Katrina

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Katrina

Postby Dreams End » Sun Aug 28, 2005 9:58 pm

I've noticed a little pattern to the last several hurricanes, and I hope it holds. They are MONSTROUS up until just before they hit land, then they get downgraded a step or two. don't know if it means anything, but right now, I'm just hoping the pattern holds.<br><br>By the way, lots of oil refineries in LA. More gas price hikes...no doubt higher than they need to be. <p></p><i></i>
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Re: Katrina

Postby GDN01 » Sun Aug 28, 2005 11:37 pm

Gas prices already climbing on the market.<br><br>But the storm is not weakening. I'm watching this unfold and can't believe what is being predicted.<br><br>They've got over 12,000 people in the Superdome. They are predicting the dome will flood - how deep no one knows. The reporter on CNN just said they have told the people they could be trapped in the dome for two days - with no electricity or air conditioning. And only the food they brought in with them. <br><br>Does this sound like a place you would want to be?<br><br>The city could be uninhabitable for weeks. I hope it won't be as bad as the predictions. But my god - this storm is huge. <br><br> <p></p><i></i>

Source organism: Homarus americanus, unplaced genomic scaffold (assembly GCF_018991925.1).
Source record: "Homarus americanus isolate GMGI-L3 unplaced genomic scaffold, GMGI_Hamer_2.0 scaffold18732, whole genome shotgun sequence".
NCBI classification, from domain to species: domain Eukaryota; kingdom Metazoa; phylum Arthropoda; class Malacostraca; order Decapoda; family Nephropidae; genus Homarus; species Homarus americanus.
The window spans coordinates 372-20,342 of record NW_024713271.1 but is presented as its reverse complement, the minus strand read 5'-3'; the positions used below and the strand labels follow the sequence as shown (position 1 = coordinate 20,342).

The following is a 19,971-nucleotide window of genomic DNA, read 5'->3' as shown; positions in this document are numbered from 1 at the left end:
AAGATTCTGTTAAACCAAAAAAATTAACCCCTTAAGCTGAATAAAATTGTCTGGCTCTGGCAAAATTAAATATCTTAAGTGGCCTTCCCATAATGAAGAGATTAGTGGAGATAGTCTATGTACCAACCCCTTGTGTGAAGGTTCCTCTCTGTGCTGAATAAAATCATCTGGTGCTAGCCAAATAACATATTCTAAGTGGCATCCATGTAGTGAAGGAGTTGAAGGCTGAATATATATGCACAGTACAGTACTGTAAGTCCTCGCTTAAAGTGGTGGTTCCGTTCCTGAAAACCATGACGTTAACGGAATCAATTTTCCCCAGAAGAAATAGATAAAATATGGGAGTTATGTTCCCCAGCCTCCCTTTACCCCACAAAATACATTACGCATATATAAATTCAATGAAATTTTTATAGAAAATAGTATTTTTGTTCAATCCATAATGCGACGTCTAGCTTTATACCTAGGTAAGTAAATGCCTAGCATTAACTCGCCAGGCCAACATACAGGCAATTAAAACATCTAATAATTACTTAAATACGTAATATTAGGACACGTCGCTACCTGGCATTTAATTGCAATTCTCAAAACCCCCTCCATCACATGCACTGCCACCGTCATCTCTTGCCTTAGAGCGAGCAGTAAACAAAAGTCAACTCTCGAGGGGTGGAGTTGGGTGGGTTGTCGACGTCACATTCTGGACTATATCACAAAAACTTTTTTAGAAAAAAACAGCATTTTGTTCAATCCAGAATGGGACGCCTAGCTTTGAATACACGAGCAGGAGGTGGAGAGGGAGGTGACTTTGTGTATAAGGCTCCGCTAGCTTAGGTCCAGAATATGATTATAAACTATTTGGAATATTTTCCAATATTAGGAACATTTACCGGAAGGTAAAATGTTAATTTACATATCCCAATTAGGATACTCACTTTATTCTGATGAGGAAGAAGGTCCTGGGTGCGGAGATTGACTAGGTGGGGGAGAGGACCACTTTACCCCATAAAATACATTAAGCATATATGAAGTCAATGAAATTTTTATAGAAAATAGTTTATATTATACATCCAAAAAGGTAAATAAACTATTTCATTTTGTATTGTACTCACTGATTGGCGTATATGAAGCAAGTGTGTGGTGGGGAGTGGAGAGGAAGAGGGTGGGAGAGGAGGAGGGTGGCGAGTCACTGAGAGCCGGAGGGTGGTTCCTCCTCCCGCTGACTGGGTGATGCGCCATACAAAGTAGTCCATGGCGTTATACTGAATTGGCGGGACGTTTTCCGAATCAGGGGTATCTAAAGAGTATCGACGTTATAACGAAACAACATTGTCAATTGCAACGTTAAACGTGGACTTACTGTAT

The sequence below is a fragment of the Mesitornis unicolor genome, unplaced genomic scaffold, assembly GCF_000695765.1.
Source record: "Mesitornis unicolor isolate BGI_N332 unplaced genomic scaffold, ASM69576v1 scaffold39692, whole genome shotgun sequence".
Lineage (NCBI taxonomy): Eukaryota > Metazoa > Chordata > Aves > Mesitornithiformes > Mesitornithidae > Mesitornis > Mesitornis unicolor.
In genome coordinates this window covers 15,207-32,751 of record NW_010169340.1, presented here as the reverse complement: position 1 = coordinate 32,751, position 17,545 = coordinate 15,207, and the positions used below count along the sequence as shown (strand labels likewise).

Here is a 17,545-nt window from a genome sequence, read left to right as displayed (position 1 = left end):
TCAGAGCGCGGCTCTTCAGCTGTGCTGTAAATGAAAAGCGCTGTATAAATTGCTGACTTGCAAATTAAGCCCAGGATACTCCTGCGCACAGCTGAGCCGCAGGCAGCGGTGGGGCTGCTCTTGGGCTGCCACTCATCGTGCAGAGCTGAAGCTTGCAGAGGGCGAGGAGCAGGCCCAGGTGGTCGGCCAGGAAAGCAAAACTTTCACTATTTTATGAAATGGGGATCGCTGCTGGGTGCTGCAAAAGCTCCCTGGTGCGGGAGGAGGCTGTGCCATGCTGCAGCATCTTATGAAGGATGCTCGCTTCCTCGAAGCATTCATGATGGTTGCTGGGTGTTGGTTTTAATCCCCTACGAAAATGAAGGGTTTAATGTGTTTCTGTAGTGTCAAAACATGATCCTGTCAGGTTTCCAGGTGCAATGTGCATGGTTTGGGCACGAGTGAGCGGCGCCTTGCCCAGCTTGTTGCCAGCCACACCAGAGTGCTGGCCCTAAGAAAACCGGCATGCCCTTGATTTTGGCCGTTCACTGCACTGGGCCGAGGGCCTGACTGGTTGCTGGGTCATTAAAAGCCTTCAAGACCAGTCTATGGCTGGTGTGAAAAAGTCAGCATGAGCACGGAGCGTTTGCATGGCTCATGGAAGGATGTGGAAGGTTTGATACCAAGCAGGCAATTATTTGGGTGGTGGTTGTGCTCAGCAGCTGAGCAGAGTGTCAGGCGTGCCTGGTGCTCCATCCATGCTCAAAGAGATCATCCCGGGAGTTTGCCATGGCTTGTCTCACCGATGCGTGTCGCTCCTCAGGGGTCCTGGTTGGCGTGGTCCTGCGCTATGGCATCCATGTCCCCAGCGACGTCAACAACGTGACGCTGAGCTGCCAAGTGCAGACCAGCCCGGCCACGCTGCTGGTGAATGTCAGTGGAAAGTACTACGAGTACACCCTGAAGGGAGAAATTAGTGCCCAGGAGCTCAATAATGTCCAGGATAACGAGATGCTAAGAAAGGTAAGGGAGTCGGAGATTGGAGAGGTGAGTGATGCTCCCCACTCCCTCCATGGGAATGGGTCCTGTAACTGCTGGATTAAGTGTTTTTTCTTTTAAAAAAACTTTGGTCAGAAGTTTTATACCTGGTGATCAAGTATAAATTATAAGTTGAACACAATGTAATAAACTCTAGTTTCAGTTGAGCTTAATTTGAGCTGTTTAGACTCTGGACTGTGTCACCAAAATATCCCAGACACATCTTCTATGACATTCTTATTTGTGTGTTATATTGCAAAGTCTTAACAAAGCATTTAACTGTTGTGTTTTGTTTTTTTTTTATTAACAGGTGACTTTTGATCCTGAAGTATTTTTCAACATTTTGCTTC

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Re: Katrina

Postby dbeach » Sun Aug 28, 2005 11:41 pm

forced evac of N.O. maybe bush can get the governor to do a martial law kinda like a trial run for more martial laws..<br><br>ever hear of HAARP or controlled wheather by the russians? <p></p><i></i>
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katrina

Postby mother » Sun Aug 28, 2005 11:56 pm

Who can sleep? No TV, so it leaves me guessing and letting the old scalar and HAARP technology paranoia affect my better judgement. And why are all those people going to stay at the Superdome? Why did the evacuation order come so late? Hurricane City said bush made a TV statement earlier today, so that only increases my suspicion, the old guns of August rumor. And forbidding alcohol at a time like this is just plain cruel. So I'll pray for a miraculous happy turn of events. <p></p><i></i>
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Re: katrina

Postby heyjt » Mon Aug 29, 2005 12:09 am

Forbidding alcohol? Oh my! I'd probably tie myself to a tree with a bottle of vodka.<br> This may truely be a historic event.<br> I heard that the water temperature in the gulf is as high as 90 degrees, and that is the heat engine that is fueling the storm. <br> Global warming? What's that? <p></p><i></i>
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Re: Katrina

Postby Dreams End » Mon Aug 29, 2005 1:28 am